The “New NHL” is not so new anymore.
After the player lockout in 2004-05 saw an entire season canceled, the NHL’s front office made an effort to change the game on many levels. This was done to bring the fans back and maybe even pick up some new fans along the way. This included the expulsion of the two-line pass, restrictions of goaltenders playing pucks behind the net and even introduced the shootout to regular season games.
It also included zero tolerance for hooking, holding, tripping, slashing, cross-checking and most importantly, interference.
The enforcement of existing rules made the power-play opportunities skyrocket league-wide. The season before the lockout, there were 10,427 power-play opportunities in the league. In 2005-06, that number rose to 14,390 opportunities (3,963 more chances for teams with the man-advantage).
All rule changes, including cutting down the size of goaltending equipment, were made in effort to promote goal-scoring and shy away from the stingy defensive play that took over the game in the 1990s.
Initially, the rule changes worked as there was almost one more goal scored per NHL game in 2005-06 (0.91).
This was mostly credited to the enforcement of pre-existing rules, since teams were receiving a lot more time on the power-play. The league-average power-play success-rate went from 16.5% in 2003-04 to 17.7% in 2005-06. Players were no longer held up in the corners or clutched and grabbed going to the slot while on the power-play.
Things have changed in just seven short seasons.
On Altitude TV’s broadcast of the Colorado Avalanche and Phoenix Coyotes matchup Thursday evening, Avalanche color analyst Peter McNab eluded to the fact that power-plays are not what drives a strong offensive team nowadays.
“There are less power-plays-per-game now than there was the year after the lockout,” McNab said. “Players aren’t scoring on the power-play like they were. There were 68 players over 30 power-play-points in 2005-06. You know how many there are right now in 2011-12? One.”
Let’s take a closer look at McNab’s theory. Here is a chart of how many total power-play opportunities and goals, as well as the league-average power-play percentage and total 30 power-play-point-scorers, were produced each season.
As you can see, power-play opportunities have taken quite the dip each season since 2005-06. With the exception of 2008-09, a season that saw nine teams finish higher than 20.0% with the man-advantage (there are usually about five or six teams that finish higher than 20.0%), the total power-play goals scored each season has decreased as well.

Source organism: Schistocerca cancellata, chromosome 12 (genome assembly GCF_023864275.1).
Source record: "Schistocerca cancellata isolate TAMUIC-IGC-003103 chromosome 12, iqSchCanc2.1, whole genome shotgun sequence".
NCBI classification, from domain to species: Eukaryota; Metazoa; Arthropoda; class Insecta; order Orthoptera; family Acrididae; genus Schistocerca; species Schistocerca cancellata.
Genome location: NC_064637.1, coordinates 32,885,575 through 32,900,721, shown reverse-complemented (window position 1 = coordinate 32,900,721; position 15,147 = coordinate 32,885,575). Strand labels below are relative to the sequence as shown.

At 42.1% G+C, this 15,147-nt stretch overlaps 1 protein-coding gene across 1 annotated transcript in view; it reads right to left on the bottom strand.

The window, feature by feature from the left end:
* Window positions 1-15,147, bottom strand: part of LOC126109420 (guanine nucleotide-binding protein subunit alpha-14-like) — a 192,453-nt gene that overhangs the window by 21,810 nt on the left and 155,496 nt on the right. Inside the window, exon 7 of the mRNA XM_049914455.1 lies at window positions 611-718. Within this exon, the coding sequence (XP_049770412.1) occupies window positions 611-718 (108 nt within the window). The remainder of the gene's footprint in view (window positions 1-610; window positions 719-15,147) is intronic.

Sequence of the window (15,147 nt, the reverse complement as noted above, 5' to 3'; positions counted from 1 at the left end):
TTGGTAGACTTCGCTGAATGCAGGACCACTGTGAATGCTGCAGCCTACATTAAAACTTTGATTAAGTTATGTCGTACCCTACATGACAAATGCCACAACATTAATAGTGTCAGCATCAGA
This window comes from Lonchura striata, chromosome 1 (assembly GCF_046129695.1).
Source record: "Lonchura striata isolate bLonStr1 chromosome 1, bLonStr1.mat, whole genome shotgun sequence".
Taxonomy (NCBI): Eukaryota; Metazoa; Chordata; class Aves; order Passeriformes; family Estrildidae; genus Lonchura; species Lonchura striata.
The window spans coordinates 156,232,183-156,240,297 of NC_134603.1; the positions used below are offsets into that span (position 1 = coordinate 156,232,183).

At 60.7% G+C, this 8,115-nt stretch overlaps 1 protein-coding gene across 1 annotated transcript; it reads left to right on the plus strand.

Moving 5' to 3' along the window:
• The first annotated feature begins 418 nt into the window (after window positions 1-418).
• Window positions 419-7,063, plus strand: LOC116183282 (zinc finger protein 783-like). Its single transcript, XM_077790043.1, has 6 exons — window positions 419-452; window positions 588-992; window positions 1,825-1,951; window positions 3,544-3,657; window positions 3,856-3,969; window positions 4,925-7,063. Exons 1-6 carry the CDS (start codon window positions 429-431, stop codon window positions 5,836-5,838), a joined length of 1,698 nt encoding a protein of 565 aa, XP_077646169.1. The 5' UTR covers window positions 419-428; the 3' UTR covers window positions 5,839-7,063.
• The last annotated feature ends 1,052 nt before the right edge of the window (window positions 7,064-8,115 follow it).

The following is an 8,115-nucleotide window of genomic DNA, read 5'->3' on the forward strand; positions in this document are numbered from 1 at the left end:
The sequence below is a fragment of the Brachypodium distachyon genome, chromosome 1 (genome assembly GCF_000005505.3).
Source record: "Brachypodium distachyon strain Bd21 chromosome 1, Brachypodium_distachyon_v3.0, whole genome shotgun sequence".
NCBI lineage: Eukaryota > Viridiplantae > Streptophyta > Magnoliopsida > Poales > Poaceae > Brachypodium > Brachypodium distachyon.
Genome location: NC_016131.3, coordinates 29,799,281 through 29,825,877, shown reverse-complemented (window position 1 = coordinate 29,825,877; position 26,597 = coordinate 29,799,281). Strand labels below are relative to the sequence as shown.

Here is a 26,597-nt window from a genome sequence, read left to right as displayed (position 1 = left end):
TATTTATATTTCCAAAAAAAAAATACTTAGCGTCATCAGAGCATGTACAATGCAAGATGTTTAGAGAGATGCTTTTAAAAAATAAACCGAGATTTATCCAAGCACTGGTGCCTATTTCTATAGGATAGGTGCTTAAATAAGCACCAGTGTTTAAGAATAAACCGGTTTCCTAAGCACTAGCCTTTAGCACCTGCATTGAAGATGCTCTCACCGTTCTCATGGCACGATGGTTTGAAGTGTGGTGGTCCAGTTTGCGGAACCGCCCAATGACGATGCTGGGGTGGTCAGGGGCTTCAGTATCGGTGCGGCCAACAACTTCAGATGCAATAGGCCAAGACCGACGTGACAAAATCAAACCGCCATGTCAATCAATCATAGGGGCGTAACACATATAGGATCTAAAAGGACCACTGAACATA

The most important point is that teams are staying out of the penalty box.
The reason for this is quite simple; the video coaches and players themselves have learned the game and found ways to beat the system without doing it illegally. Coaches and GMs have learned that speedy defensemen are more reliable than the slow but hard-hitting defensemen. High-powered offenses are being met by quick-footed defensemen who can keep up with the play while not allowing themselves to be beat.
Basically, players are doing exactly what caused the dead-puck era in the ‘90s; they learned how to beat the game. The trial-and-error period after the lockout is over. Teams have learned how to defeat a good offense with a nice, clean game.
This can be said for penalty-kills as well. The insane fights in front of the net that we remember with Tomas Holmstrom and Chris Pronger are all but over. Now penalties are being killed with Brooks Laich lying down in front of a Brian Campbell slapshot or Maxime Talbot blocking a cross-ice pass from Michael Del Zotto.
There are now talks of minor penalties being handed out for hand passes made in any location on the ice. While this would be a minor tweak compared to the changes made seven years ago, there is no doubt that this was brought up to hinder a team’s breakout from their own zone. Not only would it keep the puck in the offensive zone for the attacking team, but it would also give them a power-play.
This may allow for more power-play opportunities in each game next season but teams would just learn to adapt. Slowly but surely, teams will adjust and hand-pass penalties will disappear from the game entirely.
No matter what the rule change may be, heightened goal-scoring is a pipe dream as far as coaches and players are concerned.
I am a former NHL media member and reporter for the St. Louis Blues, working for various media outlets. Currently, I am an NHL News Writer and Editor for The Hockey Writers. I live in St. Louis and work as a freelance copywriter in numerous industries.